(This article originally appeared in Hemmings Classic Car #116, May 2014)
In the crowded automotive market of the early 1920s, car manufacturers had to do something special to stand out from the rest of the field. From rock bottom prices with fuel efficient engines to luxurious custom bodies and creatively bold paint schemes, innovation was the key. During this time, hundreds of companies would come and go; few would realize their potential or promise. One such company was the Parenti Motors Corporation from Buffalo, NY.
Formed in late 1919 and producing its first car in 1920, the Parenti Motors Corporation boasted innovation and touted its cars that had no frame, no axles, an air-cooled motor and no unsprung weight. According to the company, those features provided “very high mileage on gasoline and tires; unequaled riding comfort; extraordinary ease of handling; and greatly extended useful life.”
The body and frame of the Parenti car was one integral unit. The lower main rails of the unit body consisted of Haskelite plywood that was 12″ deep and 3 3/4″ thick. It was said that the body and frame unit of a Parenti car only weighed 350 pounds! The body was suspended via five transverse leaf springs; three in the front of the car and two in the rear.
Parenti’s most interesting feature was the fact that it did not have solid axles in the front or rear of the car. It offered four wheel independent suspension by housing drive shafts within a suspension box created by a set of leaf springs on the top and bottom of the box. This allowed each wheel to rise and lower independently from the others.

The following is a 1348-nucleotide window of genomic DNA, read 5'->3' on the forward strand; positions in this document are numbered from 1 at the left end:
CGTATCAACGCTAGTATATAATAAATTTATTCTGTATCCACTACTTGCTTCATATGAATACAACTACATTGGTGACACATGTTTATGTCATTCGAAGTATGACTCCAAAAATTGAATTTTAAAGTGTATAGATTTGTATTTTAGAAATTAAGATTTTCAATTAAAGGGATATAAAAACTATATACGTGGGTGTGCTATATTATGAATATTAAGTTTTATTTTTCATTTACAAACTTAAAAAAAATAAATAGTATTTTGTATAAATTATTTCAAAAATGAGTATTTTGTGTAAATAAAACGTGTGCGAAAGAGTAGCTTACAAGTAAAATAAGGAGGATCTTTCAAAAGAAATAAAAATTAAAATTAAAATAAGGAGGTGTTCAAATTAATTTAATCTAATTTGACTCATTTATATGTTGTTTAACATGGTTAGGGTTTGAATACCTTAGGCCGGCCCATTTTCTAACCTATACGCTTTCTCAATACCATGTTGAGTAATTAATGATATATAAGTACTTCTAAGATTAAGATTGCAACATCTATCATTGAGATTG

Parenti initially offered a 350-lb self produced air cooled V8 engine that produced 35 horsepower but their design would prove to be unreliable at best. By August of 1920, Parenti would give up on its own engine and use a Cameron Six engine.
The lifespan of Parenti was brief and by late 1922 the company and its assets would be absorbed by the Hanover Motor Car Company in Pennsylvania. It is believed that only eighteen Parenti cars were ever produced and it is doubtful that any of them still exist.
Although it only produced a few cars, Parenti advertisers put forth a solid effort with magazine advertising and traditional sales catalogs. One such catalog for the 1921 model year features a brown cover with black and gold embossed lettering. Measuring 4 1/2″ X 6 3/8″ with twelve pages, the catalog emphasizes the Parenti suspension, wood unit-body construction and air cooled motor. There is a center-spread that folds open to reveal the Touring Car ($2000) and Sedan ($3000). Both body styles had a 123-inch wheelbase.
Three pages of the catalog explain the air-cooled engine in detail covering its lubrication system, construction and cooling. Cutaway illustrations are included giving the reader a glimpse into the inner workings of the engine.
Lastly, this catalog also includes a pull out sheet that compares conventional automobile suspensions to the Parenti type. While the illustrations are likely exaggerated, they do a great job of highlighting Parenti’s most interesting feature, the four wheel independent suspension.